The Issue Of Teleology In Spinoza: A Defence Of The Standard Interpretation
Current scholarship offers two competing accounts of Spinoza’s views on the issue of teleology, which I label Standard Interpretation and Modest Interpretation respectively. Several texts, including Ethics 1 Appendix, support the Standard Interpretation: they make the point that Spinoza rejects all forms of teleology and teleological explanations. A second group of remarks, most of which occur in Part 3 of the Ethics, suggests that the chief claim of the Modest Interpretation is correct: Spinoza seems to accept some meaningful forms of teleology and teleological explanations. In this thesis, I build a new case for the Standard Interpretation. I assess divine causality and human causality in Spinoza and show that, given other Spinozistic assumptions, one and the same activity underlies all of causation. In particular, two metaphysical commitments preclude Spinoza’s endorsement of divine teleology: causal determinism and necessitarianism. These commitments amount to a failure to meet two conditions that Spinoza places on final causation: (i) that an agent has the ability to choose freely, and (ii) that an agent chooses among a range of possible states. I show that Spinoza’s reasons for rejecting teleology in God also apply mutatis mutandis to the activity of singular things. By providing such an account I hope to debunk one of the main assumptions of the Modest Interpretation: namely, that Spinoza’s fundamental distinction between substance and mode gives him the flexibility to deny teleological activity to God but to attribute it to finite beings.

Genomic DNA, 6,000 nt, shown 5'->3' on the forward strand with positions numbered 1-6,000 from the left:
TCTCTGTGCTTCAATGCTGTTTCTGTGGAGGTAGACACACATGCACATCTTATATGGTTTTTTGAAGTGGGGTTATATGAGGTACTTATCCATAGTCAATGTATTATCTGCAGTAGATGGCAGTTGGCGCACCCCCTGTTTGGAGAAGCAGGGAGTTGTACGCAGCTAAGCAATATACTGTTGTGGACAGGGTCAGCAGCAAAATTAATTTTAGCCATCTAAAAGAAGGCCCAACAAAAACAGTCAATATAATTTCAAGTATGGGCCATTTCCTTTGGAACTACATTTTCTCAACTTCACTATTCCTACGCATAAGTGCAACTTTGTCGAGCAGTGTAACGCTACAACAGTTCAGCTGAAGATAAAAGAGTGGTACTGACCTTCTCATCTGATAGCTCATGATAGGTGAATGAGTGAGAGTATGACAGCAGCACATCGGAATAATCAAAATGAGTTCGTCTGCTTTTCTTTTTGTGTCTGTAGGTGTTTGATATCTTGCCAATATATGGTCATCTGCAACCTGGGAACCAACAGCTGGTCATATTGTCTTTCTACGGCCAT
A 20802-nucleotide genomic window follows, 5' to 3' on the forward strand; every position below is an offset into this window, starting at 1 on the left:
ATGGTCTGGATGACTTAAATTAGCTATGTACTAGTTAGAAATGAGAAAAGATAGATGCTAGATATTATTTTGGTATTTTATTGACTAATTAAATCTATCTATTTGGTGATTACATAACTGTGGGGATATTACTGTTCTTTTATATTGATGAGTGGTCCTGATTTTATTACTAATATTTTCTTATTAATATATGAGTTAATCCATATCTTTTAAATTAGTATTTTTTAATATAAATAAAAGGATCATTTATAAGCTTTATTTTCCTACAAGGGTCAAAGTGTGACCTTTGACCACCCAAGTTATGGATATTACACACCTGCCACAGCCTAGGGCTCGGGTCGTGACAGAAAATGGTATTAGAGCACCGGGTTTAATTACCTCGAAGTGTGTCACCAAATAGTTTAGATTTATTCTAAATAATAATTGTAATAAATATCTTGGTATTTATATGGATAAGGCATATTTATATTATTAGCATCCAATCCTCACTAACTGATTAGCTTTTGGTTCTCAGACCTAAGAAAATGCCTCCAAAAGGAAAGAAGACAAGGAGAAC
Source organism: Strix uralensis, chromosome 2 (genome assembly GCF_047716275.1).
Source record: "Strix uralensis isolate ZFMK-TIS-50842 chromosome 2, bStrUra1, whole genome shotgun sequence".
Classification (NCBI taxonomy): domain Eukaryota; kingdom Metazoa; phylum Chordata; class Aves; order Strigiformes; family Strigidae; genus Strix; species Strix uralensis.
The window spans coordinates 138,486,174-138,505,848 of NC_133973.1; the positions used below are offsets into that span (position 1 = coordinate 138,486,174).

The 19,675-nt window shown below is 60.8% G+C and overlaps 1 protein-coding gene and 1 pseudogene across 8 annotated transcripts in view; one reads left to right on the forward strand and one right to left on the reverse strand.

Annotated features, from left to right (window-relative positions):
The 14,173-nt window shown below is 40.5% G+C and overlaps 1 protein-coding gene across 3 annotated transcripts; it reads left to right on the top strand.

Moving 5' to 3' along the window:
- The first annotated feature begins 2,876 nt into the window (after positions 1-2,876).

Advisor: LeBuffe, Michael
Degree Name: Master of Arts
Degree Discipline: Philosophy
Publisher: University of Otago
Keywords: Spinoza; Teleology; Final Causes; Determinism; Necessitarianism
Research Type: Thesis